The Films – Technical advisories and historical context
Like my previous review of the 6 Movie collection, this review is based on viewing the 4K versions of the films released in this box set. The Boxset also contains standard Blu-ray versions, which are not a repack of the 2009 masters, but the scans of the film used for the 4K versions are further compressed and without HDR. The screenshots present these features throughout this review due to the difficulty in capturing 4K HDR images.
Like the previous six movies, The Next Generation films also suffered from colour shifting and overuse of Digital Noise Reduction (DNR) in their original high-definition presentation released in 2009. The new masters have restored the films to their original state, a change that, depending on your perspective, may come across as a relief or disconcerting as you watch.
Fortunately, the edits to the later films weren’t quite as aggressive as they were to the original cast outings for those that didn’t mind the previous releases. But Generations especially suffered from a greenish hue over the film. One that, fortunately, has now been removed. For those that preferred the older, sharper images. Remember that they were originally shot slightly soft, as the director’s intention.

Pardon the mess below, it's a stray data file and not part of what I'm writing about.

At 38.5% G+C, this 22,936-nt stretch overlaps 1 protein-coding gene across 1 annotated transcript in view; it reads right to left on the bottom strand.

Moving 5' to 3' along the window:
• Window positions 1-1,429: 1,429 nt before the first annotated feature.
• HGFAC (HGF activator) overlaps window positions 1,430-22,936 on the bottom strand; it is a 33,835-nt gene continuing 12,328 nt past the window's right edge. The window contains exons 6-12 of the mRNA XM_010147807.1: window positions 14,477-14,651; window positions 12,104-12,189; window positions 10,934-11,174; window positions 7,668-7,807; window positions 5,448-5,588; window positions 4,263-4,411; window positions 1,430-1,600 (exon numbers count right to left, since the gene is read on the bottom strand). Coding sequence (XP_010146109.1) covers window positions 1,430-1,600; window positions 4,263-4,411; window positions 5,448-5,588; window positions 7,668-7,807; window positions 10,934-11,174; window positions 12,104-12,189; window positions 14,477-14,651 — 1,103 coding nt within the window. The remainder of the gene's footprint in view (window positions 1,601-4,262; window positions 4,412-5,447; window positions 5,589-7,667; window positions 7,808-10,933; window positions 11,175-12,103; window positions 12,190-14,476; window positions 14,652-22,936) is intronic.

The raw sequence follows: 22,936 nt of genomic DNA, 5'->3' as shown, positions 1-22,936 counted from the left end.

Generations was always a slightly controversial film due to its killing off William Shatner‘s iconic James T. Kirk. Those hoping for a greater look into the film, the original cut of Kirk’s death (that was re-written after test audience feedback). Will be disappointed. The presentation and extras are exactly as they were for the 2009 release. The Next Generation 4K Movie Collection DVD extras are in standard definition, and the 2009 extras are in HD.
With that said, the film looks fantastic in its restored form. Like with the previous films, the extra resolution makes some of the seams (both literally and figuratively) more noticeable if you’re looking for them, but overall improves the presentation. The HDR makes some moments, like the 6-foot model of the Enterprise D’s slow approach on the Amargosa observatory, jump off the screen.
The ‘set piece’ of the film – the crash landing of the Enterprise D saucer – looks similarly spectacular. Aside from the slightly more obvious background matte paintings, the practical effects work holds up really well. The scale and impact of the Enterprise reaching her (not quite so) final resting place hits as hard as it did the first time I saw it (again, both literally and figuratively).